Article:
Peterborough mosque’s plans for daily calls to prayer played through loudspeakers recommended for refusal

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Plans submitted by a mosque in Peterborough for daily calls to prayer played out through loudspeakers have been recommended for refusal.

However, Peterborough City Council’s planning department has recommended that the application be refused as the sound would be “sudden” and “unfamiliar” in the urban area, causing an “unacceptable impact”.

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It also warned in a report outlining its recommendation that approving the new loudspeakers would “set an undesirable precedent” due to further mosques being close by, which could also result in “unacceptable noise and disturbance”.

Masjid Ghousia mosque at Gladstone Street, Peterborough EMN-200611-130936009Masjid Ghousia mosque at Gladstone Street, Peterborough EMN-200611-130936009
Masjid Ghousia mosque at Gladstone Street, Peterborough EMN-200611-130936009

The planning application submitted to the council stated that each call would last no more than five minutes and would be sounded out through four loudspeakers.

These would be located on the top of the minaret (tower) at the Springfield Road/Gladstone Street junction end of the building and would be hidden from view.

Nazim Khan, chairman of the Masjid Ghousia Management Committee, previously told the Peterborough Telegraph; “A number of local people have approached us and asked for this provision in these difficult and challenging times.

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“We hope the council will approve - we always work very closely with the council and other agencies for the wellbeing of our communities.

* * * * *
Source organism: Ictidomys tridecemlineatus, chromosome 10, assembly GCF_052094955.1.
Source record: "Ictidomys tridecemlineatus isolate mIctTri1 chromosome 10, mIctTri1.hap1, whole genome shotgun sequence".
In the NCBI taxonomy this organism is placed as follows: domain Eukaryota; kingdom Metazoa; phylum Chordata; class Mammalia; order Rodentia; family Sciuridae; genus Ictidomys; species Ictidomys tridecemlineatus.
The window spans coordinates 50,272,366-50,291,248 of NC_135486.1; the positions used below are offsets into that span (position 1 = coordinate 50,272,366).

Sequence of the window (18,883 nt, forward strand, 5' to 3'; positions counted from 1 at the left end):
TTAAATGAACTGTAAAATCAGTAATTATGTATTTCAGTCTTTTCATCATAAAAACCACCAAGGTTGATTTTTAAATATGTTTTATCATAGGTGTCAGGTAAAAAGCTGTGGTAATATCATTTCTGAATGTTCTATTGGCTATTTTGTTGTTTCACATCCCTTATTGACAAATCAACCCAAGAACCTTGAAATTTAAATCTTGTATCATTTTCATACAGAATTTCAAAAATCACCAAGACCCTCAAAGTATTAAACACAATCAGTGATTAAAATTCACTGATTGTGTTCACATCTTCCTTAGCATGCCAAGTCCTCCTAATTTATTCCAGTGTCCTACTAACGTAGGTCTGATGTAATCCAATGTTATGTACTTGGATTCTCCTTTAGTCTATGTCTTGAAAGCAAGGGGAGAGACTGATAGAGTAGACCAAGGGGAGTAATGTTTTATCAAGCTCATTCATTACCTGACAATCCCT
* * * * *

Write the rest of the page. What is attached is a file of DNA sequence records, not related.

“The call to prayer is only for a few minutes. It’s extremely soothing and spiritually uplifting. It will not cause any impact in the local neighbourhood. That would be against our religion. It will only be transmitted in a small area around Masjid Ghousia which is predominantly Muslim.”

The council said it had received 384 responses to a public consultation on the plans, of which 288 were supportive and 92 were in opposition.

Local councillors are also said to be split on the issue.

Labour member for East ward Cllr Shabina Qayyum wrote: “In view of the number of people affected by Covid--19 from the Muslim communities and that they are unable to attend prayers in the mosque, this would serve as a welcome initiative to ease their anxieties in such challenging times.”

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However, Liberal Democrat member for Fletton and Stanground Cllr Terri Haynes stated the daily calls would harm residents’ health.

She said: “In other circumstances, if someone played a loud rock song three times a day every day, loud enough that it could be heard by houses in the surrounding area because the listener finds it therapeutic, the public would be within their right to complain and the council would intervene.

“On what moral grounds can you deal with those who make excessive noise that disturbs their neighbours when other noise pollution has been sanctioned by the council themselves?

“As Muslims have attended prayers at this mosque for years it is not necessary for the practicing of the religion and is therefore unnecessary noise.

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“Unwanted sound (where someone else chooses the frequency of the noise, the duration, volume and type of noise itself) can illicit stress responses in people, even without them being aware of it.

“To someone who has a strong physiological response to unwanted sound it will be unbearable. The importance of peace and quiet is undervalued in our busy world, we do not need to add to it.”

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